This post was originally published on the
XLAB Steampunk blog.
If you are reading this, you are no stranger to the Ansible update and upgrade process. The fact that Ansible is constantly being improved is great. And while the community is making its best effort to minimize breaking changes, there are times when keeping your Ansible content up to date requires additional work. To make things as clear as possible, let’s tackle this topic step by step.
In this post, we’ll explain:
- Why is it vital to keep Ansible up to date?
- What is the Ansible update and upgrade process?
- What is the difference between an “update” and an “upgrade”?
- What are the implications of performing such an action?
- How can we prevent potential problems?
Why is it vital to keep Ansible up to date?
Maintaining your Ansible environment up-to-date is essential for many reasons, but the main ones are:
- Security: In many cases, Ansible updates include multiple security fixes that will make your deployment more secure and reliable. As Ansible is a crucial part of your infrastructure management practice, a security breach can have severe and harmful implications.
- Functionality: With new versions of Ansible, you can get new features that will help you to maximize your Ansible possibilities.
- Support: You can find supported Ansible versions on their official site and specific information about collections on Red Hat’s site.
What is the difference between an “update” and an “upgrade”?
Like every other software program, there is a difference between an “update” and an “upgrade”:
- An update in the Ansible context is related to a relatively small change, where no significant changes are happening, for instance, if you want to update Ansible from version 2.8.1 to version 2.8.2. In these updates, you should not expect any major impact. Playbooks, collections, and other Ansible artifacts are usually not affected by this update.
- An upgrade usually involves a major change in Ansible, for instance an upgrade from version 2.8 to version 2.9, where Ansible provides a porting guide that lists the changes in the Ansible behaviour.
What is the Ansible update and upgrade process?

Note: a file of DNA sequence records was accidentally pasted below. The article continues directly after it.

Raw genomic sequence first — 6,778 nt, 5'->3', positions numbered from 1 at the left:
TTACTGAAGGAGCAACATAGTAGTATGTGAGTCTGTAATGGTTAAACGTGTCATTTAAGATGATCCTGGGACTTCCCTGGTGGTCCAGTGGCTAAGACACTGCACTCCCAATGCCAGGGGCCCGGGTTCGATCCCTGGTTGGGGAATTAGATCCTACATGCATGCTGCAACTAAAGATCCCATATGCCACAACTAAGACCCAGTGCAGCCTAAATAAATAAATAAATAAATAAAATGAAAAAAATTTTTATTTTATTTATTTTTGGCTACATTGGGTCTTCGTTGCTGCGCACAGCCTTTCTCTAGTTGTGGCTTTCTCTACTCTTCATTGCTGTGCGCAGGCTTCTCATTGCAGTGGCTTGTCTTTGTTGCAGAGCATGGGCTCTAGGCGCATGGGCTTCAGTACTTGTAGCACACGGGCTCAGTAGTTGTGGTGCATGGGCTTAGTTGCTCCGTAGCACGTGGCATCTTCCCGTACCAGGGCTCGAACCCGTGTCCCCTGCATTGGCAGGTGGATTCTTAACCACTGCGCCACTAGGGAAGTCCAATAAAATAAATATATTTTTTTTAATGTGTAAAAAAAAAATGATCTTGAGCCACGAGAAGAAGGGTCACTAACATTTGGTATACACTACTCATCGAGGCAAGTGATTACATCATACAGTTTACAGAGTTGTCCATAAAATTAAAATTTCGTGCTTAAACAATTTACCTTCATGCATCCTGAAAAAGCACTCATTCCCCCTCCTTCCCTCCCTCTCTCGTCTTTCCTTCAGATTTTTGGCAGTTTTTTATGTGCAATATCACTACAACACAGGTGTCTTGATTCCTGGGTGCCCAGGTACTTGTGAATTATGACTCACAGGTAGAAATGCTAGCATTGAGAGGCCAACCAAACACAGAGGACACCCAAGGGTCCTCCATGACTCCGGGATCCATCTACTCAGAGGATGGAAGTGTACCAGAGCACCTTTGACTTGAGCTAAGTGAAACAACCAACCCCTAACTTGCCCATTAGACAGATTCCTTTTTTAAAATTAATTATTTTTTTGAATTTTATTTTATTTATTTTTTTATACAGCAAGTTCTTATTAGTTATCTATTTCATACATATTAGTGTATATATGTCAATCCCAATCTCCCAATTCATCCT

The action of performing an update is the same as performing an upgrade, so we must be very careful of what we want if we use Ansible’s recommended way, which is upgrading the ansible Python package with the pip package installer.
python3 -m pip install - -upgrade - -user ansible
However, if we want to specify an ansible package version we can specify which version we want and therefore, if we want to perform an update or an upgrade. Note that Ansible Community Package (called ansible) is not using classic Ansible versioning (e.g., 2.9), but rather new versioning (e.g., 5.0.0), which is specific to the package itself. So, before you select your target Ansible version to update/ upgrade to, use Ansible docs (or run ansible - -version after installing) to verify which Ansible version does a specific ansible Python package include. It’s also important to know that ansible package has a dependency package called ansible-core, which uses classic Ansible versioning.
What are the implications of performing such an action?
As per their Ansible 2.9 Porting Guide there are several things we need to consider (and these things can vary from version to version):
- At the playbook level, there are differences at the inventory level and loops
- There might be some deprecated items
- Changes in the collections
- Changes in the modules (including some modules being removed or renamed)
- Changes in the plugins
- Changes in the networking
And potentially other changes.
This means that we should analyze each of our playbooks to evaluate how these changes impact the execution of our playbooks and if we need to update them to reflect these changes as your playbooks might not work properly. Well, that sounds exhausting!
How can we prevent potential problems?
We live in a day and age where we have all kinds of gadgets taking care of mundane tasks for us. Would it be too much to expect someone has come up with a tool that acts as a scanner that checks your playbooks and helps you understand the impact of updating your Ansible version and tells you how to deal with them?
If you are familiar with Visual Studio Code, you already know that there are tools (including the Ansible Addons) that provide some sort of autopilot, or if you use GitHub you might be familiar with Copilot. But these tools are meant to be used while you are creating a new playbook, which does not solve your problem of the pile of your existing playbooks, waiting for a thorough and not so thrilling investigation of all the things that can go south when updating. Wouldn’t it be great if you had someone do that instead of you? Well, you do now!
Steampunk Spotter, a quality scanner for Ansible Playbooks, checks if your playbooks are compatible with the latest Ansible version, pinpoints issues they might cause, and suggests what to do to prevent downtime and facilitate your migrations across different versions.
The open-source steampunk-spotter CLI enables the use of Ansible Playbook scanner from the console with the ability to scan Ansible task files, playbooks, roles and collections.